Sunday, 6 December 2009

How important is it to define your target audience?

We are constantly told that in order to reach your audience, to get your message understood by them, and to change their behaviour, it is imperative to know exactly who they are. This knowledge is likely to shape your message and dictate the channels through which you communicate with your target group.

We are also taught that defining your target audience as ‘the general public’ is blasphemy in PR. How then is it possible that a PR agency that didn’t define its target audience or even see it as a priority was so successful in its PR campaign?

Watershed PR was given the objective to increase the number of visitors to the Bath & West Show 2009 and more than achieved this by targeting national newspapers and drive-time radio shows. Is communicating via mass media enough guarantee that your message will be received by potential audiences? Or is this case a one-off?

Friday, 4 December 2009

Social Media - a necessity or an accessory?

Surely everyone will agree that social media can give a PR campaign an extra push. But as part of an integrated campaign which is largely offline, is that all it can do?

Watershed PR targeted online news sites with their smelly cheese campaign for the Royal Bath & West Show. They managed to secure a considerable amount of published online content, so there is plenty of access to the campaign available online for those interested in the client, which will be archived for the long term and appear in search engines.

However, in terms of updating their client website, using sites such as Twitter and Facebook, blogging, youtube, etc, they did nothing. For a campaign that managed to secure more than 12 stories in national newspapers, feature on BBC and ITV News and get a feature in a national magazine, is it possible that they could have utilised the online space available to further promote a campaign that is evidently interesting and newsworthy?

An important point to keep in mind is that the target audience for this campaign is national. The Royal Bath & West Show is one of the largest agricultural events in the UK and attracts visitors from even further afield.

In terms of time, they only had 3 months. In terms of budget, they only had 5k. Social networking is free and instant. Do you think it would have been worthwhile for Watershed to use social media or would it have just been like an accessory to the campaign that wouldn’t have added any real value?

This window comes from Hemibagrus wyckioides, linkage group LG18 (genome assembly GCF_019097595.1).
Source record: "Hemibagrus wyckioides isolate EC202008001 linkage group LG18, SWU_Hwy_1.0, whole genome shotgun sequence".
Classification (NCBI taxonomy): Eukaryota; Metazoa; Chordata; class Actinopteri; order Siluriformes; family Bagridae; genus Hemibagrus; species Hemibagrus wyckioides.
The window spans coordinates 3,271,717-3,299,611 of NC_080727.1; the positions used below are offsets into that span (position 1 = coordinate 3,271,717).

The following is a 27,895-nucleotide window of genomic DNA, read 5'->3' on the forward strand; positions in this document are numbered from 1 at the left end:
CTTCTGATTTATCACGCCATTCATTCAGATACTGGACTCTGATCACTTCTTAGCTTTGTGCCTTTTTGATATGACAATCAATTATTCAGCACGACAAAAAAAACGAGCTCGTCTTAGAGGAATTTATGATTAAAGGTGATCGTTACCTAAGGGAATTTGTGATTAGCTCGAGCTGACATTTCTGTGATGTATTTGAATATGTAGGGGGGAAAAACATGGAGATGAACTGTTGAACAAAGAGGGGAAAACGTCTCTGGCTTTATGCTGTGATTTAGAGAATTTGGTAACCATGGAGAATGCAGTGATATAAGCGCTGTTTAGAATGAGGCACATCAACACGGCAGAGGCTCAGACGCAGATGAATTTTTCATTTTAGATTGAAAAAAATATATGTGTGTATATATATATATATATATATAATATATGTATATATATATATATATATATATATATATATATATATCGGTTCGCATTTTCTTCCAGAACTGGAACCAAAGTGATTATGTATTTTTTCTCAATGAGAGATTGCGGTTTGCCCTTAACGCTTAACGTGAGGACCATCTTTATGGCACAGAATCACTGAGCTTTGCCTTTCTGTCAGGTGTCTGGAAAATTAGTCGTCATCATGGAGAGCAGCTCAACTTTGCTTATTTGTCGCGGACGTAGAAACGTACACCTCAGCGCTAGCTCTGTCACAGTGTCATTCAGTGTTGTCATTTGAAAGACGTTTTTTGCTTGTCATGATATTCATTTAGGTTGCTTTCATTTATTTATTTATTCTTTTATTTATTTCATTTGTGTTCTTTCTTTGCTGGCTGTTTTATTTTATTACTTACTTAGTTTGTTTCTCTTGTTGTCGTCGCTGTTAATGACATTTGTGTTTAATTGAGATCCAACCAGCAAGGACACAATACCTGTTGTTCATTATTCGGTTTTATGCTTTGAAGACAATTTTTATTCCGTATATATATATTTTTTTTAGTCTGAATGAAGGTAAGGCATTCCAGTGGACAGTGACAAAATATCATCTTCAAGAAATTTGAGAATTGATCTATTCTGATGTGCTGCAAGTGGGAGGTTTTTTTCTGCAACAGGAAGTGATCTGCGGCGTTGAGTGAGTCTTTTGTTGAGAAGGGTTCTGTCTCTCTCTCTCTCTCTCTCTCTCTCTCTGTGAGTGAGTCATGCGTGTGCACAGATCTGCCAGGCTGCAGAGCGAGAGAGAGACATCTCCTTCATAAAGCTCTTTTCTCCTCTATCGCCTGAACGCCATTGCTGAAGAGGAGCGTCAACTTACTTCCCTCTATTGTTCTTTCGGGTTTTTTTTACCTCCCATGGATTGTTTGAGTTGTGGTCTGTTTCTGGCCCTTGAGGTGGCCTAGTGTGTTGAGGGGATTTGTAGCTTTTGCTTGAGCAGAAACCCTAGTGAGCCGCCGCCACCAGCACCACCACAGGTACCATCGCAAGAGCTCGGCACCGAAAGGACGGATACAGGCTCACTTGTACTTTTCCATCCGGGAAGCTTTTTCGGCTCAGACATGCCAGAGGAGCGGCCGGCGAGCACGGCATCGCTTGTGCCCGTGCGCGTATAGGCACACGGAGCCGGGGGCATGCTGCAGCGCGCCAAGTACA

Tuesday, 1 December 2009

Britain's Smelliest Cheese Championships

I have been looking at a campaign that was put together by a Dorset PR agency (Watershed PR and Marketing) for their client (The Royal Bath and West Show) and I’m trying to figure out what made the campaign ‘best practice’. Apparently the CIPR were ‘crackers’ for it.

Watershed organised ‘Britain’s Smelliest Cheese Championships’ which was to be held at The Royal Bath & West Show Ground in order to publicise the show. The agency cleverly drip-fed the media information, cheesy facts, and even sent some smelly cheese to local and national radio stations to get them on the air. They had to concentrate on short lead and online media because long-lead print titles were not available to them with the short amount of time they had.

In terms of measurable success, they exceeded their targets. Watershed was brought on board with The Royal Bath & West Show only three months before the agricultural event took place. They were allocated a budget of £5,000 and the main objective of getting visitors through the gates in spite of the recession. Not only did they manage to attract the second highest number of visitors to the show since 2004, they also managed to secure over 160 pieces of coverage in both national and regional media.

It’s hard to believe that such a successful campaign could be both created and executed within three months. Perhaps the fact that they had such a limited time scale meant that the campaign was more cohesive and driven.
In your experience, is it more or less effective to have shorter timescales for large-scale tasks?

Do you think the short amount of time Watershed PR had to create and execute the PR campaign might have affected the success of the outcome? In what way? Could they have been even more successful given more time?